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No Evidence of Cancer Cluster in Poolesville by Meghan Tierney, Montgomery Gazette | Health

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No Evidence of Cancer Cluster in Poolesville by Meghan Tierney, Montgomery Gazette
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An expanded look at cancer cases in Poolesville has found no evidence of unusual patterns or frequencies.

Officials with Montgomery County's Department of Health and Human Services and the Maryland Department of Health and Mental Hygiene presented their final report from a joint investigation into a suspected cancer cluster in Poolesville at Monday night's commissioners meeting.

A cancer cluster is defined as a greater than expected number of cases of similar cancers occurring in a short period of time among people who live or work near each other.

The study began in December 2008 after county health officials were contacted by a town resident concerned about the town's water quality. The U.S. Centers for Disease Control and Prevention assisted with the study during the first six months at the departments' request.

Preliminary results based on a review of cancer cases in Maryland from 1992-2003 and presented to the town in July 2009 showed no evidence of a cancer cluster. The final report incorporates recently released Maryland Cancer Registry data from 2004-2006 and reaches the same conclusion.

"It's a much more robust, conclusive analysis," said Dr. Clifford Mitchell, the state's director of environmental health coordination.

State and county health officials expect to report back to the town in summer 2012 when cancer data from 2007-2009 is available, as recommended by the CDC, county health officer Dr. Ulder Tillman said.

The study compared cancer cases in the registry for individuals living in Poolesville or the 20837 ZIP code when they were diagnosed and found that the overall number and pattern of cancer cases within Poolesville are not significantly different from the pattern and number of cases in Montgomery County and Maryland as a whole.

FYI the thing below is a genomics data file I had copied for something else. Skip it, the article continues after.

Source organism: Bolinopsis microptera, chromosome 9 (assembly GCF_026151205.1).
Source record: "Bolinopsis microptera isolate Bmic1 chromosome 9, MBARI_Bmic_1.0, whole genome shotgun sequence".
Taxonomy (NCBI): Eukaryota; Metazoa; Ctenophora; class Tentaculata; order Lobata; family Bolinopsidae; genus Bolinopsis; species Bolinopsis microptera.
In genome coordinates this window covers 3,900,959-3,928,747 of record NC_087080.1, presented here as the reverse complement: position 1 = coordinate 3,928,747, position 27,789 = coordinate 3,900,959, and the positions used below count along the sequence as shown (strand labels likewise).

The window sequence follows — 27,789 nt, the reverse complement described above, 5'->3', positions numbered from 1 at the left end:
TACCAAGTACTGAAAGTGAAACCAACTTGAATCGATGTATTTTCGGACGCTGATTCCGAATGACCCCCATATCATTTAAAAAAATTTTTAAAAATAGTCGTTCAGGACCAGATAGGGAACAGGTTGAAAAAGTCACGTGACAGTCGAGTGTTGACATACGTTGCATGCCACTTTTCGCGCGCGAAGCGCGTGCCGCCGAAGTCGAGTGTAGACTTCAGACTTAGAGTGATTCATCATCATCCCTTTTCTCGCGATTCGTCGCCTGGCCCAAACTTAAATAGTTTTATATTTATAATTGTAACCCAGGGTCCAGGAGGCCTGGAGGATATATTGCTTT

The study found no obvious patterns based on age, year of diagnosis, sex, race or geographic clustering.

The study was limited by the small population of municipal and non-municipal Poolesville, about 6,000 people, and the complexities of assessing the impacts of environmental health factors.

"[T]he number of any specific type of cancer in the Poolesville population is too small to analyze or detect trends, even aggregated over a long period of time," the report states.

There were 319 cancer cases in Poolesville reported to the registry from 1992 to 2007, according to the report. The most common types of cancer in Poolesville — female breast, prostate, lung and bronchus and colon and rectum cancers — were the same as in the state as a whole.

A comparison of cancer cases in Poolesville by age group to the county and the state found no significant difference in all but one instance. There were 39 cancer cases among people ages 60 to 64 compared with the 26 cases that would be expected if Poolesville were similar to the county as a whole, a statistically significant difference.

When performing a large number of statistical tests, it is not unusual for one or two outliers to occur by chance alone, Mitchell said. Some outliers can be significant, for instance, if the number of cancer cases in children is higher than expected, he said.

"I would've been surprised if they were all the same," Mitchell said.

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